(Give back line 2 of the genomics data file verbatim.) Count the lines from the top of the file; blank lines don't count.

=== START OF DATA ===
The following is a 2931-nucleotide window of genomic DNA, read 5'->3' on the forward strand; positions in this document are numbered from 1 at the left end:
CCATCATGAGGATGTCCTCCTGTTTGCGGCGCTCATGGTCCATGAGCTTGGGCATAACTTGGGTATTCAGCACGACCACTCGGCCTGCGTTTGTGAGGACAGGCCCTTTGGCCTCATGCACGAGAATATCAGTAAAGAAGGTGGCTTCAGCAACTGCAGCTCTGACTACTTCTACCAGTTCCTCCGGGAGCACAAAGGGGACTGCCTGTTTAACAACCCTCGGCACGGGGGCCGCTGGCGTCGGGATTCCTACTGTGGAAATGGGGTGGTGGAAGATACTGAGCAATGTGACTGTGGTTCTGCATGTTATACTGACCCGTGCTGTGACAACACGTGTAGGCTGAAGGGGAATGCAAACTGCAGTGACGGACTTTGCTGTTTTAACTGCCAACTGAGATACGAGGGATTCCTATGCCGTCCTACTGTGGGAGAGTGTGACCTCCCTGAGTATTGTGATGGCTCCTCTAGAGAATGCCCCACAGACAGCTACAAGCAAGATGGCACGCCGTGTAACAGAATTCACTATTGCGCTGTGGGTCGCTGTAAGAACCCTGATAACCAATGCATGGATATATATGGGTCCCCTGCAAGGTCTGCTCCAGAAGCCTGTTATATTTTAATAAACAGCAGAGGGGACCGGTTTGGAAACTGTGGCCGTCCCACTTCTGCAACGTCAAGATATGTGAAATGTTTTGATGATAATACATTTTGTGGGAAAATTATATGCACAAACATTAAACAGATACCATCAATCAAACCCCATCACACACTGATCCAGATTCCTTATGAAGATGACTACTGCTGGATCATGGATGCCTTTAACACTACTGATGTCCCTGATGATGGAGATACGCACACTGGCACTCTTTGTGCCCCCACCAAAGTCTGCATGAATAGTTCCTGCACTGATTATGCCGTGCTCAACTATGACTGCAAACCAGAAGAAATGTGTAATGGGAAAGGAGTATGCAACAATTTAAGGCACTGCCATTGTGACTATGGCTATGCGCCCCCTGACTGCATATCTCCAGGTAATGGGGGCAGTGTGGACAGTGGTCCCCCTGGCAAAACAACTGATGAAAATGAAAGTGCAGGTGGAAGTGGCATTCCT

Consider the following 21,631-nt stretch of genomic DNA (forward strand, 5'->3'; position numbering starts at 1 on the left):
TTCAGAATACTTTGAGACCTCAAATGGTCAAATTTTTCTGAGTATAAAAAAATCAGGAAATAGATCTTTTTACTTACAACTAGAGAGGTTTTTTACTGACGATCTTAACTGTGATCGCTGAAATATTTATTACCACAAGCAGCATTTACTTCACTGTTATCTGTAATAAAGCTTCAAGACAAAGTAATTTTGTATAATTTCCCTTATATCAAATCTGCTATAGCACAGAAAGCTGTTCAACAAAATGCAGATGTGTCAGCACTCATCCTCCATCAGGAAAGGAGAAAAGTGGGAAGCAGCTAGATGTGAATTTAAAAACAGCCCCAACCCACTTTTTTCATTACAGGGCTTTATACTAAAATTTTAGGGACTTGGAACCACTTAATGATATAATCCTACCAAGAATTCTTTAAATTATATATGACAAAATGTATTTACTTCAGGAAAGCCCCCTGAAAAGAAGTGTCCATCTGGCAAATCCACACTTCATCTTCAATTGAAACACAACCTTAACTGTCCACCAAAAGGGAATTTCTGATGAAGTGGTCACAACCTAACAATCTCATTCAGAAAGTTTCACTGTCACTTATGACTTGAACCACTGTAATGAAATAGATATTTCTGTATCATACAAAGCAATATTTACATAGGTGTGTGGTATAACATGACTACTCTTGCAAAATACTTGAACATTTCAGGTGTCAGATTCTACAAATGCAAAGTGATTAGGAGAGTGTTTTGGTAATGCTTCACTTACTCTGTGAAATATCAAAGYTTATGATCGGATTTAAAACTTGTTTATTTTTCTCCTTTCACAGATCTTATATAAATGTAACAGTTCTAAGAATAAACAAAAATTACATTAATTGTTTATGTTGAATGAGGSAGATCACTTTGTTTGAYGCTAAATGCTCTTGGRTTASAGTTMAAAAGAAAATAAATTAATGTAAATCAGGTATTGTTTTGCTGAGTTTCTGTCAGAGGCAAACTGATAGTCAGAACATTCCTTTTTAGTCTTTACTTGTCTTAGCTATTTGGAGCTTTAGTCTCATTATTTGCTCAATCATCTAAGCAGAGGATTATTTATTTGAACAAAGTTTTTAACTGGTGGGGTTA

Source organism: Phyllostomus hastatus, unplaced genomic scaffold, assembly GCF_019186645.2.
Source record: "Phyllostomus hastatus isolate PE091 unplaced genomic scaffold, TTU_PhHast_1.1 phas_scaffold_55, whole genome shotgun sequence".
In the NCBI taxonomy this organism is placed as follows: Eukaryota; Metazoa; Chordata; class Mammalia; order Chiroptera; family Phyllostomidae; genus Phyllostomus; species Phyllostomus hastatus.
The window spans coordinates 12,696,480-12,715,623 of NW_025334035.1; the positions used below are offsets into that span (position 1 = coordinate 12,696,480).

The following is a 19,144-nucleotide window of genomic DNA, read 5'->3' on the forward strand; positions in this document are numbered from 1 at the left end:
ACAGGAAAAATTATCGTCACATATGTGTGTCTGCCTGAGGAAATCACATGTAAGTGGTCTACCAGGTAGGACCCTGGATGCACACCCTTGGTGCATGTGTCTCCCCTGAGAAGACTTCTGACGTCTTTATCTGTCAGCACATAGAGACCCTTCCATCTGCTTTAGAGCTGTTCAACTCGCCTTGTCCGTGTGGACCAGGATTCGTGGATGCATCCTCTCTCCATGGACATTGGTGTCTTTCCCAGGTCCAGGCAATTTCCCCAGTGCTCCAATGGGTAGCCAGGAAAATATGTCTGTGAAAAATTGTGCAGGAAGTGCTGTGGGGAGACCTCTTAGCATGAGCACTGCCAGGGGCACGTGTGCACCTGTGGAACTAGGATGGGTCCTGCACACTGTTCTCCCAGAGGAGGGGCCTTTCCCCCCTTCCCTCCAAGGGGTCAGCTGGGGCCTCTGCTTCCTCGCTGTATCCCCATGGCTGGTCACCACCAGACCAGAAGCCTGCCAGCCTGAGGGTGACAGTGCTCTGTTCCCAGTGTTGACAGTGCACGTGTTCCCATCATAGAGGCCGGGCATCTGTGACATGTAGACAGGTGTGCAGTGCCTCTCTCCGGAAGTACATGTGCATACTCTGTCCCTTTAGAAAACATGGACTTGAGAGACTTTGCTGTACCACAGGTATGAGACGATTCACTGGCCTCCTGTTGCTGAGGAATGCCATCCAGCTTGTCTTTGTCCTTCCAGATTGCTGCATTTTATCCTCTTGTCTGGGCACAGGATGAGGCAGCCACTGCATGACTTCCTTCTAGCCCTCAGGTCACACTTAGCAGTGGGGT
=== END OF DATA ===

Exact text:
CCATCATGAGGATGTCCTCCTGTTTGCGGCGCTCATGGTCCATGAGCTTGGGCATAACTTGGGTATTCAGCACGACCACTCGGCCTGCGTTTGTGAGGACAGGCCCTTTGGCCTCATGCACGAGAATATCAGTAAAGAAGGTGGCTTCAGCAACTGCAGCTCTGACTACTTCTACCAGTTCCTCCGGGAGCACAAAGGGGACTGCCTGTTTAACAACCCTCGGCACGGGGGCCGCTGGCGTCGGGATTCCTACTGTGGAAATGGGGTGGTGGAAGATACTGAGCAATGTGACTGTGGTTCTGCATGTTATACTGACCCGTGCTGTGACAACACGTGTAGGCTGAAGGGGAATGCAAACTGCAGTGACGGACTTTGCTGTTTTAACTGCCAACTGAGATACGAGGGATTCCTATGCCGTCCTACTGTGGGAGAGTGTGACCTCCCTGAGTATTGTGATGGCTCCTCTAGAGAATGCCCCACAGACAGCTACAAGCAAGATGGCACGCCGTGTAACAGAATTCACTATTGCGCTGTGGGTCGCTGTAAGAACCCTGATAACCAATGCATGGATATATATGGGTCCCCTGCAAGGTCTGCTCCAGAAGCCTGTTATATTTTAATAAACAGCAGAGGGGACCGGTTTGGAAACTGTGGCCGTCCCACTTCTGCAACGTCAAGATATGTGAAATGTTTTGATGATAATACATTTTGTGGGAAAATTATATGCACAAACATTAAACAGATACCATCAATCAAACCCCATCACACACTGATCCAGATTCCTTATGAAGATGACTACTGCTGGATCATGGATGCCTTTAACACTACTGATGTCCCTGATGATGGAGATACGCACACTGGCACTCTTTGTGCCCCCACCAAAGTCTGCATGAATAGTTCCTGCACTGATTATGCCGTGCTCAACTATGACTGCAAACCAGAAGAAATGTGTAATGGGAAAGGAGTATGCAACAATTTAAGGCACTGCCATTGTGACTATGGCTATGCGCCCCCTGACTGCATATCTCCAGGTAATGGGGGCAGTGTGGACAGTGGTCCCCCTGGCAAAACAACTGATGAAAATGAAAGTGCAGGTGGAAGTGGCATTCCT